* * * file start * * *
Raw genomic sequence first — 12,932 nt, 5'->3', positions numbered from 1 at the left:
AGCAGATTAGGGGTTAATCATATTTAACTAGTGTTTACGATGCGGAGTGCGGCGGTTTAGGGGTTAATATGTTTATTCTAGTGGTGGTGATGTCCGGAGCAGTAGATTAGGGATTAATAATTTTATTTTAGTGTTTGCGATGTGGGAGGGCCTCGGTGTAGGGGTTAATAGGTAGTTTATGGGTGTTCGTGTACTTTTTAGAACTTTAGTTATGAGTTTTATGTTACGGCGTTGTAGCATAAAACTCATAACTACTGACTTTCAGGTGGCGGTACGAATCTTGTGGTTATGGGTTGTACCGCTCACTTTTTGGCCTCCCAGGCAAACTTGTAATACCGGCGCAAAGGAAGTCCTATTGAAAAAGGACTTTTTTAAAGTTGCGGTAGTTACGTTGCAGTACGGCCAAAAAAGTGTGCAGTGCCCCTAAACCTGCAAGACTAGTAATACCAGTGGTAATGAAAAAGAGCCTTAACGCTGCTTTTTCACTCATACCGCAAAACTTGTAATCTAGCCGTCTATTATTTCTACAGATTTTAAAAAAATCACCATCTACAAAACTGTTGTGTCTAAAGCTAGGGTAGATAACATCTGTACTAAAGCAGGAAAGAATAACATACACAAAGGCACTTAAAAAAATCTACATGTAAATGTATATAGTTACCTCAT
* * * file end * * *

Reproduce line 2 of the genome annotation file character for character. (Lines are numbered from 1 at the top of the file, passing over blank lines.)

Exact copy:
AGCAGATTAGGGGTTAATCATATTTAACTAGTGTTTACGATGCGGAGTGCGGCGGTTTAGGGGTTAATATGTTTATTCTAGTGGTGGTGATGTCCGGAGCAGTAGATTAGGGATTAATAATTTTATTTTAGTGTTTGCGATGTGGGAGGGCCTCGGTGTAGGGGTTAATAGGTAGTTTATGGGTGTTCGTGTACTTTTTAGAACTTTAGTTATGAGTTTTATGTTACGGCGTTGTAGCATAAAACTCATAACTACTGACTTTCAGGTGGCGGTACGAATCTTGTGGTTATGGGTTGTACCGCTCACTTTTTGGCCTCCCAGGCAAACTTGTAATACCGGCGCAAAGGAAGTCCTATTGAAAAAGGACTTTTTTAAAGTTGCGGTAGTTACGTTGCAGTACGGCCAAAAAAGTGTGCAGTGCCCCTAAACCTGCAAGACTAGTAATACCAGTGGTAATGAAAAAGAGCCTTAACGCTGCTTTTTCACTCATACCGCAAAACTTGTAATCTAGCCGTCTATTATTTCTACAGATTTTAAAAAAATCACCATCTACAAAACTGTTGTGTCTAAAGCTAGGGTAGATAACATCTGTACTAAAGCAGGAAAGAATAACATACACAAAGGCACTTAAAAAAATCTACATGTAAATGTATATAGTTACCTCAT